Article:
2012 Book 79: Islands of the Blessed, by Nancy Farmer (5/18/2012)
Reason for Reading: Third, and final, book in the Sea of Trolls trilogy
My Review 3.5/4 stars
When an angry ghost arrives on the shores of Jack’s village, he, Thorgill, and the Bard must go on a dangerous voyage to pacify her spirit before she hurts anyone. Like the first two books of this series, Islands of the Blessed is packed with adventure after adventure, a vast array of creatures from Celtic, Norse, and Christian mythologies, and an engaging historical background. Like the second book, The Land of the Silver Apples, Farmer may have tried a little too hard to pack in extra adventures and creatures…this makes the book fun and entertaining, but it has the disconnected-wandering-adventures feel of Homer’s The Odyssey instead of the tight every-event-has-a-reason feel of Harry Potter. Overall, an excellent book for perhaps the 5th through 8th grades.
2012 Book 54: The Land of the Silver Apples, by Nancy Farmer (3/27/2012)
Reason for Reading: This is the second book in a trilogy.
My Review 4/5 stars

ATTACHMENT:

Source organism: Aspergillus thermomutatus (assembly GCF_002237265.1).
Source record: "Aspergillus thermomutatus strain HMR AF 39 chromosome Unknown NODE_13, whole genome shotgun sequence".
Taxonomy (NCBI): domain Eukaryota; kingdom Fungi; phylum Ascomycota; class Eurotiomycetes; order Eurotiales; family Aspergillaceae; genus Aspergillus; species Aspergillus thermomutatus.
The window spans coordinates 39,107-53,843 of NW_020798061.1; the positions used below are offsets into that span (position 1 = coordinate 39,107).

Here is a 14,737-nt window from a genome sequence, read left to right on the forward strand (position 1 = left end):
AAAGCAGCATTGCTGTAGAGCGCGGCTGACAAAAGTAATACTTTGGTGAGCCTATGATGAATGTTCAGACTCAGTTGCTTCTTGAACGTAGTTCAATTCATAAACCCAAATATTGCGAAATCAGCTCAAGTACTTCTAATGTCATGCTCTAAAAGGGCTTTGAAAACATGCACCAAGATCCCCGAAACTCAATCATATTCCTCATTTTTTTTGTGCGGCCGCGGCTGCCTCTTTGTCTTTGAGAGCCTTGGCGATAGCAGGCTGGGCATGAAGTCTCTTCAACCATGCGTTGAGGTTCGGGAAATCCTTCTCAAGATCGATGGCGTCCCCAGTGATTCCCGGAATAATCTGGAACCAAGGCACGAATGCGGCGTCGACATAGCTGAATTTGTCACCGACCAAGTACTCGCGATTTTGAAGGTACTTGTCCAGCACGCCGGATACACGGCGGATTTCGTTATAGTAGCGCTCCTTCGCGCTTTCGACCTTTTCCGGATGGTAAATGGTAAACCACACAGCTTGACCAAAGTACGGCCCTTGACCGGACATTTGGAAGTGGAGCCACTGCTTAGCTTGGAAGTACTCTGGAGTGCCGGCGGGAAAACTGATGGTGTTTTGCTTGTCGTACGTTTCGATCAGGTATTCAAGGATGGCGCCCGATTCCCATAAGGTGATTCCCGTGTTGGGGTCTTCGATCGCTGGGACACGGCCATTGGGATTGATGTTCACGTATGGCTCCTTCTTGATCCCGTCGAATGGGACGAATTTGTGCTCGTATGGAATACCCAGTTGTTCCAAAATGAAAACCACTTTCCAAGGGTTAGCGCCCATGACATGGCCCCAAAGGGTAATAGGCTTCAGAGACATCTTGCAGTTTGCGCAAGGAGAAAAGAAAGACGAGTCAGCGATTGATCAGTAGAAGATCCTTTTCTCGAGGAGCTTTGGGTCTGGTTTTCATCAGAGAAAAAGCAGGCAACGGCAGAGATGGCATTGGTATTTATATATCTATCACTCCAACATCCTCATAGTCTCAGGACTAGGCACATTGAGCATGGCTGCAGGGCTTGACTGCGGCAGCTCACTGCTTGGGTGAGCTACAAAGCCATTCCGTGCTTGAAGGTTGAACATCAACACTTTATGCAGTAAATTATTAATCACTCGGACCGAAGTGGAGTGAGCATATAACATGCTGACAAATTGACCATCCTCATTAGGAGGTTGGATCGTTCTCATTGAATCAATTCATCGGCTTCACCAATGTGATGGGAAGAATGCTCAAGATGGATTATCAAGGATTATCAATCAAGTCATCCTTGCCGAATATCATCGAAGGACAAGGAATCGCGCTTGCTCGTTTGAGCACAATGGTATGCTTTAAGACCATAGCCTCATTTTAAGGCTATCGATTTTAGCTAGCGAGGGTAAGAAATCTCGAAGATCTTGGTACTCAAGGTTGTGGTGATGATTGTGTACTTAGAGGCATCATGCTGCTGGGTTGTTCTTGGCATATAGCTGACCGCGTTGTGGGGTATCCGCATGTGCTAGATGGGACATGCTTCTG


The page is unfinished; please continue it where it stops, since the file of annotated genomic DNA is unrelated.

Jack, the Bard’s apprentice, sets off on a rescue quest when his sister Lucy is kidnapped by Elves. His companions are an unreliable slave/rightful-heir-to-the-throne and a recently freed girl-slave who worships the ground Jack walks on. They meet many magical creatures, re-discover some old friends, and have lots of exciting adventures along the way. I thought this was an excellent sequel to Sea of Trolls. It expanded the mythology of the land while developing the characters already introduced in the first book. I really appreciated the way Farmer handled the three religions that were represented by her characters in this 790AD Britain-based world. She showed the power and beauty of the Pagans as well as the Christians and subtly made the point that they all got their believers where they needed to go—but she did this without forcing the point or lecturing, which is the sign of excellent story-telling! My only quibble about this book is that most of the major plot threads were completed by page 400, leaving 100 pages for the final (and least pressing) plot thread. This is why the book got 4 instead of 5 stars.